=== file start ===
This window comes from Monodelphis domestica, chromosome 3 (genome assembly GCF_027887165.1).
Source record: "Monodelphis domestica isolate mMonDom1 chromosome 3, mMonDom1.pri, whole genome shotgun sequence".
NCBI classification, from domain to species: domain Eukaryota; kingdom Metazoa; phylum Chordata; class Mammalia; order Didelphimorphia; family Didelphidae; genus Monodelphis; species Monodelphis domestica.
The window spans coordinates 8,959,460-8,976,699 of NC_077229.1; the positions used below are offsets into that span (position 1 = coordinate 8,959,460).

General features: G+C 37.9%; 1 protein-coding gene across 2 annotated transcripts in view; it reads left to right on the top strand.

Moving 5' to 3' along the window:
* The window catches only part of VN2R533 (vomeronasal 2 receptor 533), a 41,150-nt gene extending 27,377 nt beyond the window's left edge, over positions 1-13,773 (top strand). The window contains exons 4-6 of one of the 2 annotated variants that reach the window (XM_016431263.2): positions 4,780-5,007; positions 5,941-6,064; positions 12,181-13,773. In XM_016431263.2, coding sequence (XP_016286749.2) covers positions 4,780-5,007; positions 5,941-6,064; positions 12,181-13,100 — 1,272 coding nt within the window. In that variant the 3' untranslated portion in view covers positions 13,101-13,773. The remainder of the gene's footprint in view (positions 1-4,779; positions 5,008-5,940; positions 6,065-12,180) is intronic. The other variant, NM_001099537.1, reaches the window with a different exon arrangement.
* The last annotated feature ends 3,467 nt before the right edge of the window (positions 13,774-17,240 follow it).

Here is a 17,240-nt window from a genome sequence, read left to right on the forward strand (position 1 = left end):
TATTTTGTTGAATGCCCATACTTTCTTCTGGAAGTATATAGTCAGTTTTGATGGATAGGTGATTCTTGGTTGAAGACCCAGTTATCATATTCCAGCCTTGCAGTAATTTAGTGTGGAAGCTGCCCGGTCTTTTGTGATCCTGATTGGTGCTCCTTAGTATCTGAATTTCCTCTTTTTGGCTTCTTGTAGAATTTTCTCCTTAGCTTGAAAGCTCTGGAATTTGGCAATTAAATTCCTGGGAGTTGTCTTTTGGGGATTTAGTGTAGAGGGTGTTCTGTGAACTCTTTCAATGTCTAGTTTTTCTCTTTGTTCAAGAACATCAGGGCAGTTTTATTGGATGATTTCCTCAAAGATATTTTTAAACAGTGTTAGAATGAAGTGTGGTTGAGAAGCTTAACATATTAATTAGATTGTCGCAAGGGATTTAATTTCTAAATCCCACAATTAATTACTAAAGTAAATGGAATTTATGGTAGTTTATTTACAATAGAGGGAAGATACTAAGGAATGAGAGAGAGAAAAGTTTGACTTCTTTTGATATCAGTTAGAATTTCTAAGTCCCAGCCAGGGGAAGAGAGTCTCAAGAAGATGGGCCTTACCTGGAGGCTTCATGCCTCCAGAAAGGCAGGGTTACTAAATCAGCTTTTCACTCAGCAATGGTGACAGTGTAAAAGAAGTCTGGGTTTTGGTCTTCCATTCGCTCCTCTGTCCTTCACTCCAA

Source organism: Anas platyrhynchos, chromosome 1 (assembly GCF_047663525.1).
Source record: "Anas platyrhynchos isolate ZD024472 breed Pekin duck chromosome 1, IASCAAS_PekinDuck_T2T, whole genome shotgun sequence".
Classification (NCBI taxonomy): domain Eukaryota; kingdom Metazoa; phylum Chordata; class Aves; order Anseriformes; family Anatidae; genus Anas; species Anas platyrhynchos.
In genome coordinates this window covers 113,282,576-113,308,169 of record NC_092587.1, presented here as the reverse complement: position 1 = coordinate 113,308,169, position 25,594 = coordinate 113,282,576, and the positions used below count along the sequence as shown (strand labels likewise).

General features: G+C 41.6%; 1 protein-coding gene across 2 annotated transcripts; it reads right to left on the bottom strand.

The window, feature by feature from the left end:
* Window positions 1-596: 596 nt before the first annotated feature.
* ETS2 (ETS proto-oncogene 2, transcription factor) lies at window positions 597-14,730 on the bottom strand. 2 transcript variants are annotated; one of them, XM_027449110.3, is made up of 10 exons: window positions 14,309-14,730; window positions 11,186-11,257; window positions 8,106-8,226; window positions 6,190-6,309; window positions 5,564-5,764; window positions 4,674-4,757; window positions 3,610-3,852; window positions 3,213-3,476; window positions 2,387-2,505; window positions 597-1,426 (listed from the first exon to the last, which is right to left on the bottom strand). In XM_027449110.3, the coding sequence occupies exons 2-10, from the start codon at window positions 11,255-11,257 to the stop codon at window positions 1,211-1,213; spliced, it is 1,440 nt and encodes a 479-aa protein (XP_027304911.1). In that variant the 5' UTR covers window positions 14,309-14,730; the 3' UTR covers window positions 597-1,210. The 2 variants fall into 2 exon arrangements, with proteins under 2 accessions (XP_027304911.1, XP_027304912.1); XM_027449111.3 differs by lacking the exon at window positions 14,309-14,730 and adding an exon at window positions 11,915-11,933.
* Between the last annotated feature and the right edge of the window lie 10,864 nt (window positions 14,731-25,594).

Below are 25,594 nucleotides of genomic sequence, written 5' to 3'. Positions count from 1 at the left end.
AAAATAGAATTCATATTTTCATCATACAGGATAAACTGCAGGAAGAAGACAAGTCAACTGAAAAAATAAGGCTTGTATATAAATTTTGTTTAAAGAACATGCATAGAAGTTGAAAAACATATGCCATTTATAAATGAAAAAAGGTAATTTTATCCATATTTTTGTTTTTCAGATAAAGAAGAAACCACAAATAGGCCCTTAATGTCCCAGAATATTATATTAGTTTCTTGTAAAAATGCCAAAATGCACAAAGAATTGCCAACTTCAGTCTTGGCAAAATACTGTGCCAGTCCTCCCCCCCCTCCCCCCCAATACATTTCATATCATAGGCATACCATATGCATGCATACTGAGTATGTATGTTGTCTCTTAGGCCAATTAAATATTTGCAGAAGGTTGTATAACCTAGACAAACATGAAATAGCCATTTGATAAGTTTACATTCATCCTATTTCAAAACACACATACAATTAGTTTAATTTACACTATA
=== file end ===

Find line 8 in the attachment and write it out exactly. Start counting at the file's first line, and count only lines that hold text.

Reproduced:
* The last annotated feature ends 3,467 nt before the right edge of the window (positions 13,774-17,240 follow it).